In Spain, SATSE, the largest trade union of nurses, had recently launched a citizens’ initiative calling for a law requiring that all hospitals limit the number of patients who can be treated at one time, in order to prevent errors in the provision of care due to understaffing. Under such a law, specific quotas would then further depend on the hospital settings, pathologies and other factors.
The objective of the citizens’ initiative is to gather at least 500 000 signatures in order to get a legislative proposal to be discussed in the Spanish parliament.
Research, even worldwide, reveals that:
1. there is a shortage of nurses in the healthcare provision
2. this poses risks for both patients and nurses: errors in care provision, accidents, stress-related conditions and even death of patients, with both morbidity and mortality being associated risks to this problem of understaffing
3. the increase in the number of nurses would eliminate these associated risks and that in the long term this investment in staff would be a prevention which would cost less than public healthcare expenditure for curing and reparation ex-post
In-house research conducted by SATSE further shows that the number of nurses needed in the Spanish public health system would need to be increased from 3.6 nurses per 1000 citizens to at least 5.5 nurses per 1000 citizens to even match the EU average. This equals 87.000 nurses missing in Spain, representing a significant shortage which has negative impacts on health and safety at work. What is more, more than 38% of Spanish nurses are more than 55 years of age – What will happen at when these nurses retire if the workforce is not replaced strategically and adequately on a rolling basis?
Research by Andrew Noblet shows that mentally and physically healthy workers achieve better results at work. Stress in the nursing sector is a great threat and a big source of loss for employers in the health sector. Investing in this sector would ensure savings and returns on the long run.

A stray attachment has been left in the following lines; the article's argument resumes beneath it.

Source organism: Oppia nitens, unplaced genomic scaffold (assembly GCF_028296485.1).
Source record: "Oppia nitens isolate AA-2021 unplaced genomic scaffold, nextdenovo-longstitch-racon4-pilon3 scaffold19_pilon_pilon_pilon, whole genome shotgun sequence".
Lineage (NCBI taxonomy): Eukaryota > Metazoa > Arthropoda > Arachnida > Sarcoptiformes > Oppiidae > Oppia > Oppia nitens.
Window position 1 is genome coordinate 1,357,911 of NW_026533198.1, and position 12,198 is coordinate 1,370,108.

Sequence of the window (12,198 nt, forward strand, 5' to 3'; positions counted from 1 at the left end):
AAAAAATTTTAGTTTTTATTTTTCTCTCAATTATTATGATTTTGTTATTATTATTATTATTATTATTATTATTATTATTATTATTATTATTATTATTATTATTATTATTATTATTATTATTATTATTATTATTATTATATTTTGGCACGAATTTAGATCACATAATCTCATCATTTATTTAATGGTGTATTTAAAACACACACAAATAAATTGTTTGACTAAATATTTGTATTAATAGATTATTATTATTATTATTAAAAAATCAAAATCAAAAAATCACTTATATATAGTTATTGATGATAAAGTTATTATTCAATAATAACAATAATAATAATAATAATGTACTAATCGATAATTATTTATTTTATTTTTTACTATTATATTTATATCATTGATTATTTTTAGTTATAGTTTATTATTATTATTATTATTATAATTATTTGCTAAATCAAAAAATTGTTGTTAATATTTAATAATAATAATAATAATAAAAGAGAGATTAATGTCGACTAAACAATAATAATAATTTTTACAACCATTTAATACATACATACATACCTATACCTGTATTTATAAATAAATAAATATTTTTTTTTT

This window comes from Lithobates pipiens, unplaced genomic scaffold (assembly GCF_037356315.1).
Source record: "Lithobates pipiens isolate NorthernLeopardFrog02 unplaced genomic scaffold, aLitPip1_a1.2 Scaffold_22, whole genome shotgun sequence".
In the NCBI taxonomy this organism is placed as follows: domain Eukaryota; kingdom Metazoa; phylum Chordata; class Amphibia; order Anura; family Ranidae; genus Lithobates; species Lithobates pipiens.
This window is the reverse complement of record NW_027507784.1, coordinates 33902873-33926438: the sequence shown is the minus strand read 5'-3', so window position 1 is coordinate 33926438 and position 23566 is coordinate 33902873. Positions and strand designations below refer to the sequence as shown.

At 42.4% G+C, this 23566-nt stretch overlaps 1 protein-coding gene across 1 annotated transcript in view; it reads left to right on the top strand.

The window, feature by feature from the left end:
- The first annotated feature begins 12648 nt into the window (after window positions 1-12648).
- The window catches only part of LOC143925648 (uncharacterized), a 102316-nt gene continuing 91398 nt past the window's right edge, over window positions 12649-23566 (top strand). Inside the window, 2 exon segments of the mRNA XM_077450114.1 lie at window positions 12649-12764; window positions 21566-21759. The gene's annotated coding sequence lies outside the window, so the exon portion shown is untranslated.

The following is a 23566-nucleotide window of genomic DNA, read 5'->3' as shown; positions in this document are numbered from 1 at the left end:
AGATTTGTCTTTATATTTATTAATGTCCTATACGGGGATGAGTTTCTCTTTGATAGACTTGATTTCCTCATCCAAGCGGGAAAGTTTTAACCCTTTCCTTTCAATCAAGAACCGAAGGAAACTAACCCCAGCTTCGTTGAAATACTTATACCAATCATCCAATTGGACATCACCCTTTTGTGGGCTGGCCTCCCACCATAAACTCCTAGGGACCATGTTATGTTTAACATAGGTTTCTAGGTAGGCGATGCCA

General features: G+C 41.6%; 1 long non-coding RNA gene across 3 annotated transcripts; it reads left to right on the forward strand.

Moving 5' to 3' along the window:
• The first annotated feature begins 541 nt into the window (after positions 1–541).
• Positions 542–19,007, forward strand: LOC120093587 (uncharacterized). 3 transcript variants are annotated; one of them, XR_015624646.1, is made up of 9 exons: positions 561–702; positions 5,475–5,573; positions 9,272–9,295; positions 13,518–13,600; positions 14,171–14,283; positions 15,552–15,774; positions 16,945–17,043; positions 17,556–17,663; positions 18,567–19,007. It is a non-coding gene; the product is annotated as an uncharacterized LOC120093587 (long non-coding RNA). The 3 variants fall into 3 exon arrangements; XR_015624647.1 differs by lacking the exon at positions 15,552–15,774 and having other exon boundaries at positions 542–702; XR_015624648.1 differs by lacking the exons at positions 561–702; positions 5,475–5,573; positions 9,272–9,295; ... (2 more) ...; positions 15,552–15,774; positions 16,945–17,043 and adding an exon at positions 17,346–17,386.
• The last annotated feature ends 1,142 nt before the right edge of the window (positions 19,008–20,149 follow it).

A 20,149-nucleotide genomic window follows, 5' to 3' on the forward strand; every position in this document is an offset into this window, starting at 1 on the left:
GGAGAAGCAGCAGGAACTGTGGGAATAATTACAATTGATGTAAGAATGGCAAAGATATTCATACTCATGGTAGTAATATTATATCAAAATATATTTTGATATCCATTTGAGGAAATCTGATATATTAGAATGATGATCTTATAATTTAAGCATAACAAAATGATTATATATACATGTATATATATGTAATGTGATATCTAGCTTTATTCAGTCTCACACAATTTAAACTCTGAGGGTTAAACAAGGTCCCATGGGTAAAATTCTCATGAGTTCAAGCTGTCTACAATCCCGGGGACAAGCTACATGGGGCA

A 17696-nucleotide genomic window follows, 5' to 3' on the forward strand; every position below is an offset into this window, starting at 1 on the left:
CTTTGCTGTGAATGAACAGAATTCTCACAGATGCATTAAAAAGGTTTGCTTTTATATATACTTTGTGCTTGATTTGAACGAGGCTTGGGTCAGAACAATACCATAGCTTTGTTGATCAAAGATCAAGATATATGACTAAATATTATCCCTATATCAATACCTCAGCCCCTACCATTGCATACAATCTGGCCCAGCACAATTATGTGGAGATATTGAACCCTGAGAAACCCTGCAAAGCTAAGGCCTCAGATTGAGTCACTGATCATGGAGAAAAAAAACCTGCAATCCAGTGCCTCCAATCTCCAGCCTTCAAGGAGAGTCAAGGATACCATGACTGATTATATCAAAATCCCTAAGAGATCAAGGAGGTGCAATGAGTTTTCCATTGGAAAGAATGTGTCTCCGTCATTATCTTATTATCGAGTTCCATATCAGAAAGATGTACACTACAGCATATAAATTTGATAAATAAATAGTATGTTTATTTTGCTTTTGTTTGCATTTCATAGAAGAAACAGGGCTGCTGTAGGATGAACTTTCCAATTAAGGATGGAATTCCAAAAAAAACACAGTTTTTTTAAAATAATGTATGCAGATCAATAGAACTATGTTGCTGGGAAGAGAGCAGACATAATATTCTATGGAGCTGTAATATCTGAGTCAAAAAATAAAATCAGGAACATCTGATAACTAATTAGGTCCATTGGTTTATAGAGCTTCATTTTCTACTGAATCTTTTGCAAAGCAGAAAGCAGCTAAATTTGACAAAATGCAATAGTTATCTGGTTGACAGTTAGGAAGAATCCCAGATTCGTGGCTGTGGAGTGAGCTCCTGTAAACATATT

Both MEPs Javier Lopéz and Francesc Gambύs agreed that from an employment and public health perspective more social investment should be available and that European ageing population and the increasing needs of the elderly puts pressure on healthcare systems and the design of the healthcare provision, which should change to become more prevention-oriented.
MEP Javier Lopéz supported the initiative on ‘nurse staffing ratios’, mentioning four steps forward at the EU level:
1. a plead towards the governments of Spain and other Member States with similar challenges to seize the European Pillar of Social Rights and to ensure adequate employment conditions to all nurses in the system
2. an introduction of the topic at a plenary session of the European Parliament
3. a written question to all European stakeholders in the area of employment and public health as to what they think it should be done concerning an improved patient-nurse ratio
4. a network of more allies in the European Parliament to bring this topic to constituencies.
Francesc Gambús agreed that as a matter of healthcare provision the EU needs to rethink its health model and encourage more investments for the benefit of workers.
Esther Reyes Diez, affiliate of SATSE and President of the CESI’s internal members’ trade council on health services, said: “Both as a practicing nurse and as an EU citizen, I find it worrying that working conditions in the health sector are so bad. We cannot afford this situation in which both nurses and patients suffer. We need to act fast and to be responsive for the future.”
For SATSE President Manuel Cascos Fernandez this initiative is “a matter of patient safety and the law proposed is meant to guarantee more nurses in hospitals and health centers in order to achieve that. We need more quality in care.”
Alfonso Jesus Cruz, author of a study of SATSE on the situation of nurses, midwives and physiotherapists in the Spanish health centres, highlights the general consensus reached by in the research community that the healthcare sector needs more nurses. What is expected from the EU level is to set red lines on the maximum number of patients assigned by a nurse.
Through its health services trade council’, CESI encourages its member organisations to invest in campaigns to improve working conditions of healthcare providers and to provide information and training for their workers in order to better mitigate the risks in the workplace.
The topic of nurse staffing ratios will be debated at a forthcoming meeting with all health representatives in CESI’s trade council on May 23. The SATSE campaign could have a European dimension so that understaffing of nurses could be also addressed properly in those Member States which are dealing with it.
Picture: Ester Reyes Diez (second from left) with MEP Javi Lopéz (second from right) © CESI 2019